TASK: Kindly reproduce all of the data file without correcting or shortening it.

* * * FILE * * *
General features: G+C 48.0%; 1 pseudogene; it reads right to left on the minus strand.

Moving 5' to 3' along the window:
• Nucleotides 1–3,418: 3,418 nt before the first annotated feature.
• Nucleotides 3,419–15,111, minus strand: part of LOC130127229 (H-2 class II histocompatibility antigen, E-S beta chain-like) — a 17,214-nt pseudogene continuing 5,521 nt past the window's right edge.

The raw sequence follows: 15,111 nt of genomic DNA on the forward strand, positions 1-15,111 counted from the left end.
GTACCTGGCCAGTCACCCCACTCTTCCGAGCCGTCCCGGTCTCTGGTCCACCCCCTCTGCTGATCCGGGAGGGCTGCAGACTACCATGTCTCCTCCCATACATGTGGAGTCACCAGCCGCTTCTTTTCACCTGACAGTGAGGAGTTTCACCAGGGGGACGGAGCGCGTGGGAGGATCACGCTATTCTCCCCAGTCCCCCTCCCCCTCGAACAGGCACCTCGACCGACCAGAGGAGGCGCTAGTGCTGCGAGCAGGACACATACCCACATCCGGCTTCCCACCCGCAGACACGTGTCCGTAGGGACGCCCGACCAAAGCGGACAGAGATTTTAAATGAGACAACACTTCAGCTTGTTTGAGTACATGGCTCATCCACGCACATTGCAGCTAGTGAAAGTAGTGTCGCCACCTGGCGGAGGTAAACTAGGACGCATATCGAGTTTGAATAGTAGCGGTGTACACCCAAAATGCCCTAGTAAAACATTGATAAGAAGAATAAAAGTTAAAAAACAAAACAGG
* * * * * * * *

General features: G+C 48.0%; 1 pseudogene; it reads right to left on the minus strand.

Moving 5' to 3' along the window:
• Nucleotides 1–3,418: 3,418 nt before the first annotated feature.
• Nucleotides 3,419–15,111, minus strand: part of LOC130127229 (H-2 class II histocompatibility antigen, E-S beta chain-like) — a 17,214-nt pseudogene continuing 5,521 nt past the window's right edge.

The raw sequence follows: 15,111 nt of genomic DNA on the forward strand, positions 1-15,111 counted from the left end.
GTACCTGGCCAGTCACCCCACTCTTCCGAGCCGTCCCGGTCTCTGGTCCACCCCCTCTGCTGATCCGGGAGGGCTGCAGACTACCATGTCTCCTCCCATACATGTGGAGTCACCAGCCGCTTCTTTTCACCTGACAGTGAGGAGTTTCACCAGGGGGACGGAGCGCGTGGGAGGATCACGCTATTCTCCCCAGTCCCCCTCCCCCTCGAACAGGCACCTCGACCGACCAGAGGAGGCGCTAGTGCTGCGAGCAGGACACATACCCACATCCGGCTTCCCACCCGCAGACACGTGTCCGTAGGGACGCCCGACCAAAGCGGACAGAGATTTTAAATGAGACAACACTTCAGCTTGTTTGAGTACATGGCTCATCCACGCACATTGCAGCTAGTGAAAGTAGTGTCGCCACCTGGCGGAGGTAAACTAGGACGCATATCGAGTTTGAATAGTAGCGGTGTACACCCAAAATGCCCTAGTAAAACATTGATAAGAAGAATAAAAGTTAAAAAACAAAACAGG